Stuart also asked whether all the nurses assigned to NICU had undergone the 18-month training programme required to become a NICU specialist nurse.

“They need to say how many of them are specialised nurses. It is highly unlikely, because (in) no area, barring none, in the healthcare sector do we currently have all areas occupied with specialists (nurses).

“What you end up happening is a number of the registered nurses, but not specialised any particular field.”

Stuart said the PoSGH medical director, to whom Jones reports, should also have questions to answer in this scenario.

“Does Jones have the latitude to determine the bed capacity for the institution? Can (he) improve the poor patient-to-staff ratios within the NICU department. Can Jones refuse babies from the unit if it is overcrowded, or if the baby has an infectious disease which will compromise other babies?

“The answer to that is no, it’s the medical (director).”

He said Jones’s position is mainly an advisory one.

‘While his title may be ‘infection and prevention and control,’ he is there to advise the medical chief of staff and the other parties within the hospital.

“He cannot change the environment, he cannot change the human-resource capacity, he cannot do any of those things. He has to propose and advise how to implement, but he cannot mandate those things being done.”

He said the other person whom the public may believe has questions to answer because of their role at the NICU will not be sent on leave, as there is no one to replace them.

“There are very few neonatologists in the country – probably two who are qualified and internationally recognised as neonatologists.

“You may have a number of doctors working in your NICU department, but it doesn’t mean they are specialists in the field. And because of this one person operating in about three different hospitals currently, you would not even hear that person name mentioned.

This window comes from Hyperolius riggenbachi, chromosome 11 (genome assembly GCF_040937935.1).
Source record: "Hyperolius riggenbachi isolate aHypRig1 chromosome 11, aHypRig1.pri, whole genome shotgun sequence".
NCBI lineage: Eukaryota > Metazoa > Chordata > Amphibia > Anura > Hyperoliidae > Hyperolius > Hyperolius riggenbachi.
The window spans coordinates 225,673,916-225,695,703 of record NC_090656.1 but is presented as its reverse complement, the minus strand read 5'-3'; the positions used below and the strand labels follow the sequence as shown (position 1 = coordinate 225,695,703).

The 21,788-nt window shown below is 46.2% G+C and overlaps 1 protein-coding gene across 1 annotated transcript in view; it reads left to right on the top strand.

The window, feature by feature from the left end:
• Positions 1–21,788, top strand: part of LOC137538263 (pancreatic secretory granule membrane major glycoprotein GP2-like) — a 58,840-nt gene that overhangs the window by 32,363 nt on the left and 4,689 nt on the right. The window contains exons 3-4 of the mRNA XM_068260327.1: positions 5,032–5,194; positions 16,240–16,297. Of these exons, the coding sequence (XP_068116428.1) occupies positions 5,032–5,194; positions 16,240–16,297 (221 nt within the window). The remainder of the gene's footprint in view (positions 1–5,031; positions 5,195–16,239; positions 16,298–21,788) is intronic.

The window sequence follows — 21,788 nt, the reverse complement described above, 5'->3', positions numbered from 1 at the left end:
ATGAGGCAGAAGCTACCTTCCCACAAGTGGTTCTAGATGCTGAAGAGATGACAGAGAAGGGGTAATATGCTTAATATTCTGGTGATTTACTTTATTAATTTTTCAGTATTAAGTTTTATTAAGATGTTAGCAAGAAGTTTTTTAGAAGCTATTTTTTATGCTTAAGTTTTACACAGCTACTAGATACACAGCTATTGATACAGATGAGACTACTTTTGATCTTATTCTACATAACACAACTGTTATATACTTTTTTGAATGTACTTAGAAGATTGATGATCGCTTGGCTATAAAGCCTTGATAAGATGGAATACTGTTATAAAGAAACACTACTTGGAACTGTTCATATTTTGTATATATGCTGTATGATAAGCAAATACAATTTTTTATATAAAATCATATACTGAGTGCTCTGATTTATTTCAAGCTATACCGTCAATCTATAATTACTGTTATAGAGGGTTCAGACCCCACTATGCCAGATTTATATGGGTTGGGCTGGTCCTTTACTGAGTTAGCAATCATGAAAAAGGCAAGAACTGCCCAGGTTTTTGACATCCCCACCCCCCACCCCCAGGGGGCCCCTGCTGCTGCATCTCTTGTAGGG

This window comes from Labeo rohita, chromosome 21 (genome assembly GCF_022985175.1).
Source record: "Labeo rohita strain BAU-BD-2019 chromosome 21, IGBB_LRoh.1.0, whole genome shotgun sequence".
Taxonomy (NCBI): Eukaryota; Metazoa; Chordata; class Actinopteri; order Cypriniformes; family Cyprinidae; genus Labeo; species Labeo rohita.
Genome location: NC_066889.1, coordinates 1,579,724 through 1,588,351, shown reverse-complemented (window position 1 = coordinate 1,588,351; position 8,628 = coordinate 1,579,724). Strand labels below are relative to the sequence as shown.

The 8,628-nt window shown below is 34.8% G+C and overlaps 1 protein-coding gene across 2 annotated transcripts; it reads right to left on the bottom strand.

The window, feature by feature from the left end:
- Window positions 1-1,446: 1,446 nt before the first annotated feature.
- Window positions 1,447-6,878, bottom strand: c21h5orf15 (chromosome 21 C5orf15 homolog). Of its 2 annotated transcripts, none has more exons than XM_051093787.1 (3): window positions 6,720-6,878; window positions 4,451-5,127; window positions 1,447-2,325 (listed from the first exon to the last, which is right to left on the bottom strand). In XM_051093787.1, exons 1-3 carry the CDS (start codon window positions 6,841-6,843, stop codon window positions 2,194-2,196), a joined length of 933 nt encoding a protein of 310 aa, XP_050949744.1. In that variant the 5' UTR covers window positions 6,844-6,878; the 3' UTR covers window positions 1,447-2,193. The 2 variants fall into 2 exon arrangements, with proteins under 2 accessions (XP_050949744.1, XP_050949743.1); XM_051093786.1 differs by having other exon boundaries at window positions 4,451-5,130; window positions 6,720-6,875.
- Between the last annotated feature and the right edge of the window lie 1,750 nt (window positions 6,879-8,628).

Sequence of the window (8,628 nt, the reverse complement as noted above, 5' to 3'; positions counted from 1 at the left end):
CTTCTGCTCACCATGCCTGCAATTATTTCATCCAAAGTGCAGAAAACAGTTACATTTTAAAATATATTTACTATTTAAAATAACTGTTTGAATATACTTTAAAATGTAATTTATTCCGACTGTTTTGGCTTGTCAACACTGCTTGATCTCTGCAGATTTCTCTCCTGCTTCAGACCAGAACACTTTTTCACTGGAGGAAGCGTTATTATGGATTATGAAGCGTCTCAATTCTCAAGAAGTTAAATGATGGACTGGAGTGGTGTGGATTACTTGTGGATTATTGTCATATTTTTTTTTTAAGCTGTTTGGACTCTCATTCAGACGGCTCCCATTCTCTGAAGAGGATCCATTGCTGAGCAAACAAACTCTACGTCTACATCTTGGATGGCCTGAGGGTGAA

“It’s highly unlikely any sanction whatsoever will be placed on that person. You know, in America, they say it have banks too big to fail. Well, this is an individual too big to be suspended.”

Newsday spoke with NWRHA CEO Anthony Blake, who asked for any questions to be sent to him via WhatsApp.

Newsday sent the following questions:

What is the current nurse-to-patient ratio at the NICU at PoSGH and does it meet industry benchmarks?

Can you say what the nurse-to-patient ratio was between April 4 and 9?

Are all the nurses assigned to NICU specialised in neonatal nursing?

Does the head of the Infection Prevention and Control department have the power to make staffing decisions regarding NICU nurses?

Can the head of the Infection Prevention and Control department refuse babies from the unit if it is overcrowded or if the baby has an infectious disease which will compromise other babies?

Blake said in response he could not answer the questions, as “this unfortunate event is the subject of multiple investigations and may also be the subject of legal proceedings.”

He said it would be “irresponsible of me to comment on any information that may form part of the investigation.”